I’ve heard of a lump of coal in your Christmas stocking, but a potato in your shoe? This unusual gift is left for the naughty children of Iceland, not by Father Christmas you understand, he’s too busy building toys through the year to grow potatoes; in fact he doesn’t visit Iceland at all. He’s saved the job by the 13 Yulelads.
These festive visitors used to be depicted as mischievous elves that came to pilfer and play tricks on people but, as time has passed, they’ve developed into a cross between folklore characters and part time Santas! The belief is that starting from the 11th of December, one Yulelad comes down from the mountains each night. Children leave a shoe in their window in the hope of receiving a small gift from the Yulelad in reward for being good. Those who have not behaved well, however, receive a humble potato.
Of course, like any motley crew living in the Icelandic mountains, the Yulelads have a cat (technically it’s their mother’s but many see it as a family cat). The Yule Cat takes a trip into town at Christmas time as well, according to folklore. This festive feline is said to eat revellers who don’t have any new clothes! This tradition isn’t some
mythological purge of the poor though; it goes back to the olden days when employers would reward hard work with a new item of clothing. It was said that those without a new garment must be lazy and the Yule Cat would get them! People no longer spend their nights looking out for the creature, but most do get a new garment every Christmas…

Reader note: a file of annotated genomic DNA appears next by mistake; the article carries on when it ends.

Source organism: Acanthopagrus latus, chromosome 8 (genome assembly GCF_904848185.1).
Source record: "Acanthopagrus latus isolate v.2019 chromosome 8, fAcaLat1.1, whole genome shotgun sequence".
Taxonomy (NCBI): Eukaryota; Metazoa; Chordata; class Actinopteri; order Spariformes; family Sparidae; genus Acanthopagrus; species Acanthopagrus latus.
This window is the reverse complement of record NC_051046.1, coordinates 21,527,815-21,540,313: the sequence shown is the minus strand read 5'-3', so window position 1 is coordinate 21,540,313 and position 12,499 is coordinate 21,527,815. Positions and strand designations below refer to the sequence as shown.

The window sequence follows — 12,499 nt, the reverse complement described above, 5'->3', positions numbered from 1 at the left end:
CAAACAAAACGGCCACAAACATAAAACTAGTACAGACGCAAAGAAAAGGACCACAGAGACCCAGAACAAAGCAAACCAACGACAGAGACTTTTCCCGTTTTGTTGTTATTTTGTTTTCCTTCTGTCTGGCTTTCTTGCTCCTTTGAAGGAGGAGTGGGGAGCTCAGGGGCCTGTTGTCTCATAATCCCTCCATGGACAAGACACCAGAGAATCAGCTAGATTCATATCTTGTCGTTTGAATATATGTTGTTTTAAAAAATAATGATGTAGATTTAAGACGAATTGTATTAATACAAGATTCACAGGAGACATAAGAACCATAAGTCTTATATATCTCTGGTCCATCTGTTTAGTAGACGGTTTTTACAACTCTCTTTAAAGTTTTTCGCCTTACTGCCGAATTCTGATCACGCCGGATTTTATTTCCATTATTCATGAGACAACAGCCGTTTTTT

Moving on from the folk tales; Christmas in Iceland is a very family orientated event. On the 23rd December, the Icelandic State Broadcasting Channel (RÚV) shows nothing but news and Christmas greetings, primarily to ensure those that live too far away to get home can still wish their family a happy Christmas.
Christmas Eve is the big night, with all day spent preparing enormous Christmas dinners of smoked ham, lamb and ptarmigan with hordes of sides! After dinner the presents come out and the night is spent in the company of family.
Christmas Day and Boxing Day are both dedicated to family reunions and get-togethers as far flung relatives converge for parties, though alcohol plays little part in the celebrations as they’re focused on the children.
New Year’s Eve makes up for the relatively sedate Christmas though, it’s the biggest night of the year with parties going on well into the early hours and midnight being announced to the fanfare of fire engine and boat horns as well as incredible firework displays!
As you might expect, New Year’s Day’s is a quiet event after the night before. But, entirely in the interests of keeping the children entertained, there’s always a competition to see how many used firework sticks the little ones can collect. Not a bad idea for getting cleaned up!
To experience an Iceland’s New Year celebrations for yourself, try our Iceland New Year’s Eve tour and guarantee yourself a happy New Year!